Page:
FCC commissioner Ajit Pai says that it is important to look beyond the hot-button incentive auction repacking figures of the 39-month transition and $1.75 billion moving expense fund to focus on the repacking plan.
That is the moving of stations into smaller spectrum quarters after the spectrum auction, which is expected to start next month.
Pai was providing opening remarks for a National Association of Broadcasters convention panel session, "Making It Back Down the Mountain: Repacking Broadcasters Following a Successful Incentive Auction."
According to a prepared text supplied by his office. Pai said those 39-month and $1.75 billion figures were important, but that how a successful repacking plan is achieved, and first defined, is also key. He suggested that the FCC may want to start with rural areas if it takes a geographic approach to the repack.
Quoting poet John Donne, Pai then said that "no broadcaster is an island, either." For example, he said, "one station may not be able to relocate until a second station has moved. That second station may not be able to relocate until a third station has moved. That third station could be on the same tower with two other stations. And that daisychain effect could stretch on to impact many more stations throughout a region. That’s why we can’t embrace an 'every broadcaster for itself' approach to repacking. The result won’t be an efficient or rapid repack, but rather chaos and delay. In this task, we want to apply game theory, not Game of Thrones."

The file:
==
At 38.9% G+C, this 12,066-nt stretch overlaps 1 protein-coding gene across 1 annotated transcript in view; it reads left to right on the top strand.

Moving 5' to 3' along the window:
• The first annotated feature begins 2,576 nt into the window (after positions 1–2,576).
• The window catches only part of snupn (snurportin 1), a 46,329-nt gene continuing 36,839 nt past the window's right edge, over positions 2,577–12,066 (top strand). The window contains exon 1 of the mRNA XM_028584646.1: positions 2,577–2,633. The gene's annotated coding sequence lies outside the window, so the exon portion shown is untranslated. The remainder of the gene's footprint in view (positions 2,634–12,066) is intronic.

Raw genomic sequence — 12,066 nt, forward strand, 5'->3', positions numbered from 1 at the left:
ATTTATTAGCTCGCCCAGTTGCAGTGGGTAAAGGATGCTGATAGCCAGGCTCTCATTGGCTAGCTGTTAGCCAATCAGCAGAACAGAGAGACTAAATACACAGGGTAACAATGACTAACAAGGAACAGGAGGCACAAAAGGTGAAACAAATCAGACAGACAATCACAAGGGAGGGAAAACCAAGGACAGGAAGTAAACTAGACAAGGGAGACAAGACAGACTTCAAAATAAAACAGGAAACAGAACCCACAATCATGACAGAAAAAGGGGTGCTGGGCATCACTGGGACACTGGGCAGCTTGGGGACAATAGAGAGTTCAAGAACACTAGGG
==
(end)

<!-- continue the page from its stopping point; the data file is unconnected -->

The FCC is eyeing a geographic approach to the repack, particularly given the limits on tower crews to help with the repack. Pai said there remain key issues within that geographic approach, like whether to prioritize certain regions.
Members of Congress representing rural areas have raised the issue of whether urban markets, where the FCC needs the spectrum more, would get priority treatment. Pai, who comes from Kansas and has long advocated for rural areas, echoed that, even suggesting that tackling rural areas first might make more sense. "Whatever the approach, it seems to me that the basic decision we must confront is the same. Do we get our feet wet in places where repacking will be the easiest, in smaller markets with fewer television stations and a less congested UHF band, and then work our way up to the hardest areas? Or do we pull the Band-Aid off quickly and tackle the toughest markets right away?"